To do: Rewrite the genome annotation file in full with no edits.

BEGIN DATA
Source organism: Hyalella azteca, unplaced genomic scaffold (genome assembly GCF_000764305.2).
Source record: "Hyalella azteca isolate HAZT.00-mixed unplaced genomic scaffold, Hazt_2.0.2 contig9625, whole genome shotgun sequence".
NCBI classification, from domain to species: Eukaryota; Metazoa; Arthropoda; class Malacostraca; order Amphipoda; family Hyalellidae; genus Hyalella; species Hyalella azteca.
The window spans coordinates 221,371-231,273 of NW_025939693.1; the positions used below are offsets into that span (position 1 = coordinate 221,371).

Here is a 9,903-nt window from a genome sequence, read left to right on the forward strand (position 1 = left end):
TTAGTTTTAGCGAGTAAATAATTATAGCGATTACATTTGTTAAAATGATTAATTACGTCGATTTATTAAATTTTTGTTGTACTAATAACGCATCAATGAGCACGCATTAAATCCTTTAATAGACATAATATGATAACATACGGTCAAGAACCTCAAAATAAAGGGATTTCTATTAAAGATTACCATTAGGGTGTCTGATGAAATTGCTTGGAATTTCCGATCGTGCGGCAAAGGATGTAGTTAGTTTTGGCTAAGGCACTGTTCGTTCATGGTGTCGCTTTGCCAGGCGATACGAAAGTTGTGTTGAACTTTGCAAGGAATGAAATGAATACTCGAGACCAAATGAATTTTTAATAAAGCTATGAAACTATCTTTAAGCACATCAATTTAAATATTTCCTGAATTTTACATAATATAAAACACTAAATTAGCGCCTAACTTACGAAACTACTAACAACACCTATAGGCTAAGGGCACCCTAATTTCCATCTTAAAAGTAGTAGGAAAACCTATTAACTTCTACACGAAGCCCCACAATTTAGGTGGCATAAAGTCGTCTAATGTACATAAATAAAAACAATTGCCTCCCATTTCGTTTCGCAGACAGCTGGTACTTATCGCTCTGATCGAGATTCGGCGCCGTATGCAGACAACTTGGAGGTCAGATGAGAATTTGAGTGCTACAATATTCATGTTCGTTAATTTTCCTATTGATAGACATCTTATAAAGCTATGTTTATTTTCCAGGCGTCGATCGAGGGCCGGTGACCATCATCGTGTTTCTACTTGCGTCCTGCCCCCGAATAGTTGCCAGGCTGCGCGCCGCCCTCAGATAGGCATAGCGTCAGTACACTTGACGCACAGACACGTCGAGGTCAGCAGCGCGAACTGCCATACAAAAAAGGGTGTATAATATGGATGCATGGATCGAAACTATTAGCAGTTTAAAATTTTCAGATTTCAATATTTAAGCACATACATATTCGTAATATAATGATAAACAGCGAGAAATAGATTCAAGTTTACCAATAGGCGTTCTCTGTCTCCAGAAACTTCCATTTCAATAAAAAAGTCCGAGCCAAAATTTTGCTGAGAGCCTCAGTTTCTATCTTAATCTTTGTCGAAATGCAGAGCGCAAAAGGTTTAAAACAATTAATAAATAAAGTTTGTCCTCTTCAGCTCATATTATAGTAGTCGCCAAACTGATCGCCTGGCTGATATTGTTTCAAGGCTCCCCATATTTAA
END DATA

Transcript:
Source organism: Hyalella azteca, unplaced genomic scaffold (genome assembly GCF_000764305.2).
Source record: "Hyalella azteca isolate HAZT.00-mixed unplaced genomic scaffold, Hazt_2.0.2 contig9625, whole genome shotgun sequence".
NCBI classification, from domain to species: Eukaryota; Metazoa; Arthropoda; class Malacostraca; order Amphipoda; family Hyalellidae; genus Hyalella; species Hyalella azteca.
The window spans coordinates 221,371-231,273 of NW_025939693.1; the positions used below are offsets into that span (position 1 = coordinate 221,371).

Here is a 9,903-nt window from a genome sequence, read left to right on the forward strand (position 1 = left end):
TTAGTTTTAGCGAGTAAATAATTATAGCGATTACATTTGTTAAAATGATTAATTACGTCGATTTATTAAATTTTTGTTGTACTAATAACGCATCAATGAGCACGCATTAAATCCTTTAATAGACATAATATGATAACATACGGTCAAGAACCTCAAAATAAAGGGATTTCTATTAAAGATTACCATTAGGGTGTCTGATGAAATTGCTTGGAATTTCCGATCGTGCGGCAAAGGATGTAGTTAGTTTTGGCTAAGGCACTGTTCGTTCATGGTGTCGCTTTGCCAGGCGATACGAAAGTTGTGTTGAACTTTGCAAGGAATGAAATGAATACTCGAGACCAAATGAATTTTTAATAAAGCTATGAAACTATCTTTAAGCACATCAATTTAAATATTTCCTGAATTTTACATAATATAAAACACTAAATTAGCGCCTAACTTACGAAACTACTAACAACACCTATAGGCTAAGGGCACCCTAATTTCCATCTTAAAAGTAGTAGGAAAACCTATTAACTTCTACACGAAGCCCCACAATTTAGGTGGCATAAAGTCGTCTAATGTACATAAATAAAAACAATTGCCTCCCATTTCGTTTCGCAGACAGCTGGTACTTATCGCTCTGATCGAGATTCGGCGCCGTATGCAGACAACTTGGAGGTCAGATGAGAATTTGAGTGCTACAATATTCATGTTCGTTAATTTTCCTATTGATAGACATCTTATAAAGCTATGTTTATTTTCCAGGCGTCGATCGAGGGCCGGTGACCATCATCGTGTTTCTACTTGCGTCCTGCCCCCGAATAGTTGCCAGGCTGCGCGCCGCCCTCAGATAGGCATAGCGTCAGTACACTTGACGCACAGACACGTCGAGGTCAGCAGCGCGAACTGCCATACAAAAAAGGGTGTATAATATGGATGCATGGATCGAAACTATTAGCAGTTTAAAATTTTCAGATTTCAATATTTAAGCACATACATATTCGTAATATAATGATAAACAGCGAGAAATAGATTCAAGTTTACCAATAGGCGTTCTCTGTCTCCAGAAACTTCCATTTCAATAAAAAAGTCCGAGCCAAAATTTTGCTGAGAGCCTCAGTTTCTATCTTAATCTTTGTCGAAATGCAGAGCGCAAAAGGTTTAAAACAATTAATAAATAAAGTTTGTCCTCTTCAGCTCATATTATAGTAGTCGCCAAACTGATCGCCTGGCTGATATTGTTTCAAGGCTCCCCATATTTAA